Fill your garden with the heady scents of roses

Fill your garden with the heady scents of roses

My usual line on receiving roses on special occasions is that I’d rather enjoy gloriously-scented rich red ones in the garden year after year than a dozen extortionately-priced fragrance-free cut stems from the hot-house.

I still prefer to see roses flowering naturally in the garden in June, so perhaps I’ll treat myself to some new ones for the garden and there’s still time to order bare-root varieties – the best way to establish new bushes in your garden – lifted straight from the grower’s field and despatched to you dormant, without soil or a pot. And they’re cheaper too. In fact, you might even be able to pick up some bargains now the end of the bare-root season is approaching.

There are plenty of red roses to choose from. If you like hybrid teas – the ones with a pointed bud that unfurls to a very traditional rose flower shape, just like the ones used in bouquets on Valentine’s Day – go for ‘Thinking of You’. It’s a bright scarlet-red with a fruity scent and glossy leaves.

One hybrid tea that’s absolutely unsurpassed for scent and form is ‘Deep Secret’. Sadly, it’s not the healthiest grower so isn’t the easiest rose to get brilliant consistent results from, but when it does flower, the blooms are so perfect, shapely and velvety, you forgive it all its sins.

For excellent disease resistance, look to David Austin’s English roses, which have many petalled, luxurious flowers as well as great scent. Try ‘Munstead Wood’ if you want a darker, crimson-red, or ‘Thomas à Becket’, which is heavily fragrant and an informal grower, so is perfect for cottage garden-style borders.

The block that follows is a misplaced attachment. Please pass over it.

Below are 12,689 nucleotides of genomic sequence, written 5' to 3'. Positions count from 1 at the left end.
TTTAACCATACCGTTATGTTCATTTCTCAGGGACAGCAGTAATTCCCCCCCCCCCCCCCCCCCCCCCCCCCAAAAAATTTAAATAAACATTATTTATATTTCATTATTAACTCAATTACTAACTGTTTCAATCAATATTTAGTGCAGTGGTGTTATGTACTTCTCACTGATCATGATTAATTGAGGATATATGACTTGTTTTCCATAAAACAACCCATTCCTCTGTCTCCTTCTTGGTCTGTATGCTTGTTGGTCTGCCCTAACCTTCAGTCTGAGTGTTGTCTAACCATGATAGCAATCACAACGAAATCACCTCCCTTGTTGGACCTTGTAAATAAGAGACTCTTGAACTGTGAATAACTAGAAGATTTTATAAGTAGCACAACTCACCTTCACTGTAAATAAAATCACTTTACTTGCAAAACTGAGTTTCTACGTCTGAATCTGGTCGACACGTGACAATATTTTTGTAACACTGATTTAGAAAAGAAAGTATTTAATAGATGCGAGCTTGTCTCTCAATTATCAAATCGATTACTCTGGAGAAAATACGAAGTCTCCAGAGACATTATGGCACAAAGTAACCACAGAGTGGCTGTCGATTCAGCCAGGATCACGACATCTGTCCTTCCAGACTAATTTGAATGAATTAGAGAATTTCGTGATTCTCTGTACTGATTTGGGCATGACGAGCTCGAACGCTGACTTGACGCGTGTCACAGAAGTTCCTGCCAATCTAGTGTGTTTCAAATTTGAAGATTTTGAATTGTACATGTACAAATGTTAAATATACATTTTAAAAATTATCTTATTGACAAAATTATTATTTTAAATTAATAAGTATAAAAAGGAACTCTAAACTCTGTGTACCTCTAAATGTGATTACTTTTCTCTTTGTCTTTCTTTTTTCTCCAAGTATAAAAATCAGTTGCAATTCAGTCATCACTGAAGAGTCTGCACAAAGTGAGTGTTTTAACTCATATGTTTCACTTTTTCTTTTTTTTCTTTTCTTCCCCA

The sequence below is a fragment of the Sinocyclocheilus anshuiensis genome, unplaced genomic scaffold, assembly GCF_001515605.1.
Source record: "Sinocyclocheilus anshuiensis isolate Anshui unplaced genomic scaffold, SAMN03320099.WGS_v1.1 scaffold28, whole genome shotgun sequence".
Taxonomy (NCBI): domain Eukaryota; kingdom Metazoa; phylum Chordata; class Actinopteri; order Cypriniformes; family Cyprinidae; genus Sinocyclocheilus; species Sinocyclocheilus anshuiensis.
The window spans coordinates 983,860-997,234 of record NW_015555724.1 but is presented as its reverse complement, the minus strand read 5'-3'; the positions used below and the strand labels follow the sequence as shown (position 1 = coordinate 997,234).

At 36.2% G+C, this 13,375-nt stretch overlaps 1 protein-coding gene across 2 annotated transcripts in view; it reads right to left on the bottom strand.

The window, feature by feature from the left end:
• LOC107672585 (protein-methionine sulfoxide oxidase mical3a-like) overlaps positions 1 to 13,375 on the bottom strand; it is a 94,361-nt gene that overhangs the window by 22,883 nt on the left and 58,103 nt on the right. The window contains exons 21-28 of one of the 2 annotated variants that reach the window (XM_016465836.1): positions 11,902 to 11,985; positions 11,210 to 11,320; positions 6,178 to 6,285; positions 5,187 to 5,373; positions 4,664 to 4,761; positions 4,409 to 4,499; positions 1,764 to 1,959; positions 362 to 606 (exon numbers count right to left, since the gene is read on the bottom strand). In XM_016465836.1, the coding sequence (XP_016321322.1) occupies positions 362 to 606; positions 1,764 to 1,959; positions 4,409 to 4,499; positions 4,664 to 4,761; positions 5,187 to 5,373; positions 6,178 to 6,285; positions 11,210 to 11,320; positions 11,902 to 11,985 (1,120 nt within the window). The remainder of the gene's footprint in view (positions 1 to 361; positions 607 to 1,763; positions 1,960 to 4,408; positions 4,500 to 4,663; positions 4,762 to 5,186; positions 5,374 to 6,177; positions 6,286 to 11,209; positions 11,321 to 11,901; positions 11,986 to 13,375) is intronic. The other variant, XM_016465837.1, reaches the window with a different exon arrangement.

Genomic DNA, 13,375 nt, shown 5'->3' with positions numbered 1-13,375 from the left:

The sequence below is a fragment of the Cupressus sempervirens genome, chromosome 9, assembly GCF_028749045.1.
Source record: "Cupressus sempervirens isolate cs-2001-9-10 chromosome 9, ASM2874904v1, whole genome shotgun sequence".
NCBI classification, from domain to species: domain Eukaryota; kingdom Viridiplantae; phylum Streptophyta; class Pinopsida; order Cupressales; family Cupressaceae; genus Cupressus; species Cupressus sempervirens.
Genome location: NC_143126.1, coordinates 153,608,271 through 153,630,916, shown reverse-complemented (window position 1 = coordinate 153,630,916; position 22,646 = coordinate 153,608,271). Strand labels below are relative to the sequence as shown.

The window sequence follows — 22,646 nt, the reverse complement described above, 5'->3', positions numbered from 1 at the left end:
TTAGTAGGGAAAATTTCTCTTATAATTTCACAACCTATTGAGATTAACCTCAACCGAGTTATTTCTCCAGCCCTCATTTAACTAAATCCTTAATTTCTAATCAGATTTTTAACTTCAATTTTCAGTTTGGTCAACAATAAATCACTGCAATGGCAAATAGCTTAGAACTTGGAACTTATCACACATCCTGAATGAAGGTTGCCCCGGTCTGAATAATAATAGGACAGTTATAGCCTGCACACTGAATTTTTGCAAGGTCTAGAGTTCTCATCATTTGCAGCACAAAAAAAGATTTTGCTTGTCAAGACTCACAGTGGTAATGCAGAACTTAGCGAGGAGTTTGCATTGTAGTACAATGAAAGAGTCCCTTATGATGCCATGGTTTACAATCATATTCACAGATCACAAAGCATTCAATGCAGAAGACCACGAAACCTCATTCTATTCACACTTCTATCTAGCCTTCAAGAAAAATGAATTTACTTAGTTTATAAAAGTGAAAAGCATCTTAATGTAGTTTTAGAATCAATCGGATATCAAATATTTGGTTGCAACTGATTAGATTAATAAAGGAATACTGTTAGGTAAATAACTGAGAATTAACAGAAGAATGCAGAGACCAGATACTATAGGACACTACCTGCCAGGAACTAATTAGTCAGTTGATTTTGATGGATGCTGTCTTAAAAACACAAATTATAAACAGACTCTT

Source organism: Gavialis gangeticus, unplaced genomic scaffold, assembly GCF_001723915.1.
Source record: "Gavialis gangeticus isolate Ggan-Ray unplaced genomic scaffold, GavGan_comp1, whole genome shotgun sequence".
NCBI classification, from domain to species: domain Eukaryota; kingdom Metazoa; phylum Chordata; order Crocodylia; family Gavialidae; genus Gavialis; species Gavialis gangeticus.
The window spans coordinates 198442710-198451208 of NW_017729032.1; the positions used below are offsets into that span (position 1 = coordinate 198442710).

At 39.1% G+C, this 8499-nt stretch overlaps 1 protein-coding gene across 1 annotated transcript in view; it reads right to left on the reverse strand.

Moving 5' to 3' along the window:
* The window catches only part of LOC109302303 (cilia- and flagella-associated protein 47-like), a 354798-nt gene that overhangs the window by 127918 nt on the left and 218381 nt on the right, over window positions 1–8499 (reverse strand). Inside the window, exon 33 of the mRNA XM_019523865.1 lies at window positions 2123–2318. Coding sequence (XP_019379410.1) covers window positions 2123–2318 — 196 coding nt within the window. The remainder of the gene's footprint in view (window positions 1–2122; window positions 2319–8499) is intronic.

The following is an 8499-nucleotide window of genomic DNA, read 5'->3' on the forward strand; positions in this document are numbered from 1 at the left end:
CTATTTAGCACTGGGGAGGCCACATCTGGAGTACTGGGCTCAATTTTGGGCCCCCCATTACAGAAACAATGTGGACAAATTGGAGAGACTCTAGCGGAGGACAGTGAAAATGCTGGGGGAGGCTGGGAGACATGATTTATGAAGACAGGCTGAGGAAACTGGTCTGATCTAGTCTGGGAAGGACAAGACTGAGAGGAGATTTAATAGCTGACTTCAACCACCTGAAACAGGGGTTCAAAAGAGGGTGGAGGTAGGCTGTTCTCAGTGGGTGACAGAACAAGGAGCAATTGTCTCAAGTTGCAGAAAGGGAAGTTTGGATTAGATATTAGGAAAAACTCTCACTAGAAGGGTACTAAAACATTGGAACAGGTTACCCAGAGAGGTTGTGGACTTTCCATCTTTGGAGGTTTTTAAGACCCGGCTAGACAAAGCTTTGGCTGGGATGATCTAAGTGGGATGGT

If you want a climber to clothe a wall, trellis or pergola, then ‘Rambling Rosie’ is a lovely repeat-flowering rambler with small, single flowers.
Or look for ‘Paul’s Scarlet Climber’ which has one big romantic flush of bright blooms in summer that keep their colour very well.

Add lots of organic matter to the soil when you plant – well-rotted horse manure is absolutely ideal – and water well after planting and as they establish. Then you can look forward to romantic blooms year after year, without having to rely on special occasions!


Every day: Agastache foeniculum

Blue-flowered agastache are pretty, clump-forming plants but ten-a-penny in garden centres. They have aromatic leaves and flowers that bees love.


Extra-specia: Agastache ‘Tutti-frutti’

This special variety is worth the trouble of seeking it out, with its spires of slender bubblegum pink flowers. Also loved by bees and pollinators.










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